“I had been doing other auditions for other projects for a few months prior, and then all of a sudden I get a call to audition for this. They come last second, so I said, ‘Sure, I’ll go in.‘ I had three calls. After, I was in Texas for two days. It was my grandfather’s ninetieth birthday, and a bunch of my family was down there. The second day I’m there, everyone is nursing their hangover from the party the night before. At noon or one, I get a call from my agent. He says, “Hey Andrew, how would you like to make your Broadway debut at the Imperial Theater in The Great Comet on Broadway? I hung up the phone and was trying to process what just happened. I didn’t expect to hear that fast, if at all. I move on, move to the next thing. So, I walked down the stairs and I said, “I just got cast in my first Broadway show.” My parents were there, my grandfather, my uncle, a bunch of my family. My mom starts screaming. They were all still nursing their hangovers but they had to bring out more alcohol to celebrate. Popped champagne. You have to understand, I hadn’t seen some of these people in fifteen years. I haven’t been down to Texas in ten years.”

That’s a lifelong memory for all you guys. You need to declare that day a holiday.
“The day after Memorial Day. They were like, ‘You need to come back to San Antonio all the time.‘”

What techniques/remedies do you use when under the weather?
“A lot of my castmates like oil of oregano. I like fire cider. It’s just apple cider vinegar. I’ll take a shot of that. I like to make sure I’m taking Vitamin C, B12, Zinc. I’m taking Immunocore, Fish Oil, B12, Zinc every morning. I’ve been healthy so far. People in the cast have been sick, but I’ve managed to avoid it.”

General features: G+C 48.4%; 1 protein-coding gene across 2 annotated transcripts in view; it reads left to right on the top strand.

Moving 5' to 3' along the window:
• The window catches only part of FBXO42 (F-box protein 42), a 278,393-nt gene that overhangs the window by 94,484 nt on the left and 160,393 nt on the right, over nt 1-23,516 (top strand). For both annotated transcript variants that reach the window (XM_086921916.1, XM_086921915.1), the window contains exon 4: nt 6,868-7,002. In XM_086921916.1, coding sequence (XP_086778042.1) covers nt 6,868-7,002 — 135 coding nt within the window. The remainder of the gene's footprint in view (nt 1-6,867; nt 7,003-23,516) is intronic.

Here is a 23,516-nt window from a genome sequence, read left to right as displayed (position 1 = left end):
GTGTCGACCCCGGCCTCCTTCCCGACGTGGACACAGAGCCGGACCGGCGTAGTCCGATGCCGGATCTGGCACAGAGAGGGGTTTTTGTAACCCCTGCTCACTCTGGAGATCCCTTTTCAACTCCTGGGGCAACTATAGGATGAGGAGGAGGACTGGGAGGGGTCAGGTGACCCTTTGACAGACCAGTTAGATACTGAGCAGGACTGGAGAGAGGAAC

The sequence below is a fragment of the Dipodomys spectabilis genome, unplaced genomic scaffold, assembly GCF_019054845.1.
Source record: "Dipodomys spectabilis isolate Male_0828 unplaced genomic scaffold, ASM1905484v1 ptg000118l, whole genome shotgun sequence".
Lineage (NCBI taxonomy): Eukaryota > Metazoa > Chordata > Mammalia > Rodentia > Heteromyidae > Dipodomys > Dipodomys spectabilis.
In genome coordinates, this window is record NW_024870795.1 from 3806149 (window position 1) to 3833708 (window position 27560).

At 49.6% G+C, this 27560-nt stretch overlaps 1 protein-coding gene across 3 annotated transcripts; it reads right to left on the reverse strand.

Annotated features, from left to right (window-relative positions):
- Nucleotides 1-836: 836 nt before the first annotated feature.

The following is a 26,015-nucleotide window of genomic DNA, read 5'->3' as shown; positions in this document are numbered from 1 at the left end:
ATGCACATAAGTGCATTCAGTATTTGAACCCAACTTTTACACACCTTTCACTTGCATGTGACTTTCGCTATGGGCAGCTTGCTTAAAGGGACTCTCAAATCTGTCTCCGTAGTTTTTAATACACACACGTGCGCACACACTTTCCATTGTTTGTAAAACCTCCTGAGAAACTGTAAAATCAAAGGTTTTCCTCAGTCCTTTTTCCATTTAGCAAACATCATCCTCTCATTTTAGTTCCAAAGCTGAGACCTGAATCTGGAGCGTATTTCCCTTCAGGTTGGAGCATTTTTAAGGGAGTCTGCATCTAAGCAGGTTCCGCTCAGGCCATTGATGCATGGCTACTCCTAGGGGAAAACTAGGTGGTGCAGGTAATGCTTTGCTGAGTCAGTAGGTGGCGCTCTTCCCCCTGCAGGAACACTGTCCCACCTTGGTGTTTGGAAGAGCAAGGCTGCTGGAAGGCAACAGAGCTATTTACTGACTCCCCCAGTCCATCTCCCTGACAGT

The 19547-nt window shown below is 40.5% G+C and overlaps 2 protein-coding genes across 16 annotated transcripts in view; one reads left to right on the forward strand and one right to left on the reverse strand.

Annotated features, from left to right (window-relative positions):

MOVIES EVERY ACTOR SHOULD SEE
Batman, obviously. Star Wars. Honestly, some old black and white films – On the Waterfront, any of the Marlon Brando films. He is fantastic. A Streetcar Named Desire. There’s no frills. It’s really just performance. They didn’t have the technology yet. Basic camera movement. Being transported to another place by watching someone’s eyes.”

“YOU NEED TO BE DOING THINGS. YOU CAN’T BE THINKING ABOUT DOING THINGS.”
I think it’s easy to feel discouraged when it seems hard to break in and make a start for yourself.  How have you created opportunities for yourself?
“You do it by creating. As facetious as it sounds, you need to be doing things. You can’t be thinking about doing things. Or sitting there on your butt in your room, annoyed that you haven’t done anything.”

HOW HIS SIDE GIG IN A WEDDING BAND & HAS HELPED HIM AS A PERFORMER
“For me, I was in a wedding band –  the events allowed me to consistently perform in front of people I’d never met before, with no rehearsal. Just get up there and do it, and find a way to connect with them. I learned to not be afraid of that, to not be afraid of messing up. Now, when I walk into an audition room, it’s only one guy, not one hundred. People want you there. I only got better at that because I didn’t have time to prepare for some of this stuff. For this show [The Great Comet] , I didn’t get my sides until I was on the subway to the audition. I literally said, “Fuck it.” You have to be able to do that. Walk in the room, do it, mess up gloriously. They are looking for you, not for perfection. It’s not a test. I think that really is the number one thing. It seems like obvious advice, but to put it into practice is the difficult thing. I always telling the wedding band I’m super thankful. They’ve developed me as a performer as much as any conservatory program could, or more.”

ON OVERCOMING FEAR AND STEPPING INTO THE CREATIVE ARENA
“A lot of fear comes from not impressing, or messing up, or not being prepared. If you can do away with all that –  it doesn’t matter when you mess up. Just start. I’m in the process right now of finishing an action short because I haven’t been doing much fight work. My roommate shot something in an apartment with another friend of mine. We shot a two minute fight in his apartment. Now, it’s material for the web and it’s something I got to do to keep my feet wet, keep my chops ready. You have to create in order to be fulfilled, I think. There’s always a reason not to do something. So you can either listen to that, or get off your butt and work. Do things. How does somebody get better at something? You get better by doing it.”